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Anti-corrosion bacteria

Anti-corrosion bacteria

Scientists at the Electric Power Research Institute (EPRI) in the USA have developed a genetically engineered bacteria that can decrease the corrosion rate in the metals used in power plants.

Aerobic bacteria have been engineered that can cause a 35-fold decrease in the corrosion rate of mild steel and also significant decreases in aluminium and copper corrosion rates by consuming the oxygen that would normally oxidise the metal. The bacteria also deter the harmful bacteria from thriving.

When exposed to process water, metal surfaces in power plants are colonised by microbes which then merge to form a `biofilm`. The bacteria in these biofilms are sulphate-reducing and can cause pitting corrosion of most alloys as well as stainless steel and aluminium.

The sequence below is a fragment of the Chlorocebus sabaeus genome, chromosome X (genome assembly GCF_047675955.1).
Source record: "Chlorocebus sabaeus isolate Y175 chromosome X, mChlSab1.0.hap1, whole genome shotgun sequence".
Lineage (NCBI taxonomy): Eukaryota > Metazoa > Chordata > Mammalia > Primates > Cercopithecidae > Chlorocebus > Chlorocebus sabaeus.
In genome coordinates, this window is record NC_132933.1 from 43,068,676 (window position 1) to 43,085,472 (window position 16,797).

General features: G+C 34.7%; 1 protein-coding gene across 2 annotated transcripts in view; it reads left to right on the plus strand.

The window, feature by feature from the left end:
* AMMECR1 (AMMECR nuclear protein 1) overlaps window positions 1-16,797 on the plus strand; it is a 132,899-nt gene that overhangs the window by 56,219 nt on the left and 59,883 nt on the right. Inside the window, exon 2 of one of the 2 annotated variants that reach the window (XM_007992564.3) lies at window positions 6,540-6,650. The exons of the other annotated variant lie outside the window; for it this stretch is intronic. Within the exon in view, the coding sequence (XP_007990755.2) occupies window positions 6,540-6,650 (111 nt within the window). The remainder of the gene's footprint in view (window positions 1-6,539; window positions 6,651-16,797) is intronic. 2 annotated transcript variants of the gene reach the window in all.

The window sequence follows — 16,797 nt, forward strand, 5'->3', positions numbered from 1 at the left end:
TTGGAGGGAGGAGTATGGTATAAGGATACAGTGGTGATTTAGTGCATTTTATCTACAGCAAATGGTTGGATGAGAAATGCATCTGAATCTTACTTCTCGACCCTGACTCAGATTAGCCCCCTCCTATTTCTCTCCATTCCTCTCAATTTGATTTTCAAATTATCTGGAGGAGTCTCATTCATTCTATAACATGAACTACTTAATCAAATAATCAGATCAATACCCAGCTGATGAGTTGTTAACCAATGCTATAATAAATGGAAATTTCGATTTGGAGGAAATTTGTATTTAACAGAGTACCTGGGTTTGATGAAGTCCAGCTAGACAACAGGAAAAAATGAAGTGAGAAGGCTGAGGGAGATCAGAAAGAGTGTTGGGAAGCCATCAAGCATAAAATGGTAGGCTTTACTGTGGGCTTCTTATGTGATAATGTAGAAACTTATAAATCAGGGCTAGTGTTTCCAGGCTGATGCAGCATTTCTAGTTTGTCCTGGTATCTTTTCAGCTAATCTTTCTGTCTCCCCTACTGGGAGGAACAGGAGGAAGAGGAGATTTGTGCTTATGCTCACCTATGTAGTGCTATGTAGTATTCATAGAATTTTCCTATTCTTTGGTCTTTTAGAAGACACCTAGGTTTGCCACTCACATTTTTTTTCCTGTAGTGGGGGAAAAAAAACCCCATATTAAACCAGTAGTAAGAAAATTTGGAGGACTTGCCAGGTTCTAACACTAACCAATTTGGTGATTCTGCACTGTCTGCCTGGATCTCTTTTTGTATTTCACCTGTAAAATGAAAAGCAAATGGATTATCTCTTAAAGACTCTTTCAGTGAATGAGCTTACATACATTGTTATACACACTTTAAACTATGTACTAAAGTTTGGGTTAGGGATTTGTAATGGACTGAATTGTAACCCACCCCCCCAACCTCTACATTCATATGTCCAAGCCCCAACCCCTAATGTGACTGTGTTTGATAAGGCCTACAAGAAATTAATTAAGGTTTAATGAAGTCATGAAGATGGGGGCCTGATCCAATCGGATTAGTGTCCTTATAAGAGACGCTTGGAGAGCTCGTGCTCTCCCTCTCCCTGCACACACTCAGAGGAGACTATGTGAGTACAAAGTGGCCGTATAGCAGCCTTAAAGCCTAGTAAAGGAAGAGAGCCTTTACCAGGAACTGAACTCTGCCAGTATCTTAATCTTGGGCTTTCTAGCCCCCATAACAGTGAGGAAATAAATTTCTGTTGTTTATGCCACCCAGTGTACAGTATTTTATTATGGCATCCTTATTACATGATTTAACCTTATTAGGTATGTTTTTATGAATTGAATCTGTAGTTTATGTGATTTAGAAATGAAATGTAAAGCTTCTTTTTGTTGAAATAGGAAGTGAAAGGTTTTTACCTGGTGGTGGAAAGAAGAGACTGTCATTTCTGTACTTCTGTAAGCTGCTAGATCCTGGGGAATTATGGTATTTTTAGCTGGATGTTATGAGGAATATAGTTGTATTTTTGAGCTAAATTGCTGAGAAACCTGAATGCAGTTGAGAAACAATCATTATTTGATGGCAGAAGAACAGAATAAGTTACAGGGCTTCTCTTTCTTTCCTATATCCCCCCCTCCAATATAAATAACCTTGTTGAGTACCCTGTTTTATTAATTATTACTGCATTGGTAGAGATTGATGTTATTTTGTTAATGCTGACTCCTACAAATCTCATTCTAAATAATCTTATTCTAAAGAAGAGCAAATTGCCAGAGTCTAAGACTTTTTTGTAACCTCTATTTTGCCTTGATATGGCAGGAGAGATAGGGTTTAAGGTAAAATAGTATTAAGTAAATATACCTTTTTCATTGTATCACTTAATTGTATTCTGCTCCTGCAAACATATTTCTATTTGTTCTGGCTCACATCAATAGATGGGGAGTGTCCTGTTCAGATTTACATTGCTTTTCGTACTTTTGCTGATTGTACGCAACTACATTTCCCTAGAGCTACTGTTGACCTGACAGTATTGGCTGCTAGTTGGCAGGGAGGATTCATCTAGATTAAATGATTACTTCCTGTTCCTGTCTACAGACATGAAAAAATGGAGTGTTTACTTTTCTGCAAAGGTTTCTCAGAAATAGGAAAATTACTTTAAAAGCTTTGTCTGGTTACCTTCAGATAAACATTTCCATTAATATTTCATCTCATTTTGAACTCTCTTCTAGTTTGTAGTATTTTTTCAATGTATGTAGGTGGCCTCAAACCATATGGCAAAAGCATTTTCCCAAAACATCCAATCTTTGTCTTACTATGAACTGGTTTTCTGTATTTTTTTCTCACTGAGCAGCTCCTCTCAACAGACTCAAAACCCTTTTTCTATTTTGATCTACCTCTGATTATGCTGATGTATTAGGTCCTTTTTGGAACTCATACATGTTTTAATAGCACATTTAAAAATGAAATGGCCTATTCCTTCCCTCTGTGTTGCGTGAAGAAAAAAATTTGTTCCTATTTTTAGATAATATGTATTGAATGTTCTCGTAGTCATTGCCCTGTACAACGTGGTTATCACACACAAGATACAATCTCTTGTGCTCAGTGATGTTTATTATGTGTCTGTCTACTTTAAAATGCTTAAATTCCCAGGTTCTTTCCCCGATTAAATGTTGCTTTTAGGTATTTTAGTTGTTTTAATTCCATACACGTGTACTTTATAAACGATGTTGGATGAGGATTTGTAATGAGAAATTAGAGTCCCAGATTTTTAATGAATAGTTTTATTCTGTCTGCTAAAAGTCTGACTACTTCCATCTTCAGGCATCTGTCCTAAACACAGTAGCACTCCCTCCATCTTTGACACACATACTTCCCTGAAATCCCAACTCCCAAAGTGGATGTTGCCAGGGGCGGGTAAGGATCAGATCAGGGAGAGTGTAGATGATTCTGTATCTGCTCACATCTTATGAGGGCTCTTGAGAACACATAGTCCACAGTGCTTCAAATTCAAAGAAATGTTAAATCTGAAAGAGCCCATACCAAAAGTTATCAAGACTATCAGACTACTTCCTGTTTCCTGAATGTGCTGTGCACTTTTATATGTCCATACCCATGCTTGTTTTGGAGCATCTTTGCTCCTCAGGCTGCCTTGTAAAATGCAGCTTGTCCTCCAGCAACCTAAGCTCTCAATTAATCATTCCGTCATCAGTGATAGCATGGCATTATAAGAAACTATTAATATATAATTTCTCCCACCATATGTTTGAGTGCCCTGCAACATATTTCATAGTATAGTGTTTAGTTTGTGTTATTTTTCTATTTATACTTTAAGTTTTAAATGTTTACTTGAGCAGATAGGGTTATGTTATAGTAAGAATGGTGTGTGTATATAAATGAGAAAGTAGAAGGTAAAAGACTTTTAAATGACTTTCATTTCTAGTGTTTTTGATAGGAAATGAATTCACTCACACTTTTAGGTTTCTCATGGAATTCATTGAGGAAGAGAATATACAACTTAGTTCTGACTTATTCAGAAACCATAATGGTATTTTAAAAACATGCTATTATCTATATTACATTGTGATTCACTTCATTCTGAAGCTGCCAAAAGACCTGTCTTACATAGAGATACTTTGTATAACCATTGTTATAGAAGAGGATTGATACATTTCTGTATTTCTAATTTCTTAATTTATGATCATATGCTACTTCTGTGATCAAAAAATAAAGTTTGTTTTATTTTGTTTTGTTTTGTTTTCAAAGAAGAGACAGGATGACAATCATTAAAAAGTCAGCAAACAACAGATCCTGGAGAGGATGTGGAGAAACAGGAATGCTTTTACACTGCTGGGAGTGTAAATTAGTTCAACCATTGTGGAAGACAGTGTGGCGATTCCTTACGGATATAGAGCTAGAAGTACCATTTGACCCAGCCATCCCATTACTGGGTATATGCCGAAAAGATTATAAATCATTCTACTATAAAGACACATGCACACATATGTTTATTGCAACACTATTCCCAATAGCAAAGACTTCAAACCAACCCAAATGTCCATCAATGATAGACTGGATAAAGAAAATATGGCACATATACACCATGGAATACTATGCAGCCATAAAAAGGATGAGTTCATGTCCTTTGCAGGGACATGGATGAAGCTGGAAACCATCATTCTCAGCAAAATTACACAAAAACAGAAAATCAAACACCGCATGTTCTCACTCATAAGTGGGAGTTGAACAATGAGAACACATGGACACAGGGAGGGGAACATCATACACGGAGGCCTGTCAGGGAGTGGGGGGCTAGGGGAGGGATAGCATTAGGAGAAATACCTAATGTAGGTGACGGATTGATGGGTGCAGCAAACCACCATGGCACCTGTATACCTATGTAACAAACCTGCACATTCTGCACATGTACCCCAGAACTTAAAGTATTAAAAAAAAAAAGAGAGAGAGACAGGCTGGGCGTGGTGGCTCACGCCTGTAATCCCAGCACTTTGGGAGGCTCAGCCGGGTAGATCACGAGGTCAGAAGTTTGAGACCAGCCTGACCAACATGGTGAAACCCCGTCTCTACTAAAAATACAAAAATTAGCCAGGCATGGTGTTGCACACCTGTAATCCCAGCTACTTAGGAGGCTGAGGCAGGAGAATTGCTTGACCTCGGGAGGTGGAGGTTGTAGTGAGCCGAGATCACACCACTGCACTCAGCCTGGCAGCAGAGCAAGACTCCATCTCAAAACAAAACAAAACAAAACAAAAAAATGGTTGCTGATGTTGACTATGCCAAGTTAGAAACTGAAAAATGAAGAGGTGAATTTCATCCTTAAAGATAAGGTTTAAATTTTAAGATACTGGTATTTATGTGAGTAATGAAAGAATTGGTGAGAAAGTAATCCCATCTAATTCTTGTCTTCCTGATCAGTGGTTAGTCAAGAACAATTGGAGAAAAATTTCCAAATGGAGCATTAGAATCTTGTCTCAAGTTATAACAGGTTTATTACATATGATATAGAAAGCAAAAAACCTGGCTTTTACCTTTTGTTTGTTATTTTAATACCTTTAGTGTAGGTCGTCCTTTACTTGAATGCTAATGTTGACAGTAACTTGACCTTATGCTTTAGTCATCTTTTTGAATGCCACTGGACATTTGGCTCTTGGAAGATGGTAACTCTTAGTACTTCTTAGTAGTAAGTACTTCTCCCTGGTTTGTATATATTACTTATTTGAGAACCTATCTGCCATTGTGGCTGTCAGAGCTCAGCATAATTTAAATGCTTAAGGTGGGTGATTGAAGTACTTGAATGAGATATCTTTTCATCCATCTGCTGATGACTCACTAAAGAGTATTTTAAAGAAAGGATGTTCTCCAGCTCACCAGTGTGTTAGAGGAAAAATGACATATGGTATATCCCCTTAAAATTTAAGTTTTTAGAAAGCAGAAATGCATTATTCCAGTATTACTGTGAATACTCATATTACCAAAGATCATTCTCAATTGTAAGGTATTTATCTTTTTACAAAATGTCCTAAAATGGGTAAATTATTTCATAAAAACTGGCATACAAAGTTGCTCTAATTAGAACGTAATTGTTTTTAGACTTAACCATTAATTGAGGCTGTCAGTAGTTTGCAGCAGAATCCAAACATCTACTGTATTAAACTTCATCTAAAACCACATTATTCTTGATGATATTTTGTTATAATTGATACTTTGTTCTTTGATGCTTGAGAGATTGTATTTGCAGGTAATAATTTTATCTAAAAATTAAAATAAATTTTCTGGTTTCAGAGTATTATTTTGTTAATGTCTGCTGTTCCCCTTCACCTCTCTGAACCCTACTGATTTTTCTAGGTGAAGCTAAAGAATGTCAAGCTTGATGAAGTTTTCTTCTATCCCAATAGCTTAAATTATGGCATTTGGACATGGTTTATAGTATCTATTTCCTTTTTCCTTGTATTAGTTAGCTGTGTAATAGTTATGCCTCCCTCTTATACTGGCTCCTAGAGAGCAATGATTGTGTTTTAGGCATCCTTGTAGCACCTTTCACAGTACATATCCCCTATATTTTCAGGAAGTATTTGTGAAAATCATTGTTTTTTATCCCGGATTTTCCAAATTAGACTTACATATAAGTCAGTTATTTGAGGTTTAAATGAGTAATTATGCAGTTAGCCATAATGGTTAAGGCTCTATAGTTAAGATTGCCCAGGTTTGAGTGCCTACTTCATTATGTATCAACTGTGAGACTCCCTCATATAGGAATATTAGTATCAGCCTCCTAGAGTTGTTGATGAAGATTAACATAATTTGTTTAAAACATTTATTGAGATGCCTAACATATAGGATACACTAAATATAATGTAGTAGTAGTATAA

Corrosion costs the US electric power industry an estimated $5-10 billion each year.

Testing with the engineered bacteria in power plants will begin shortly.

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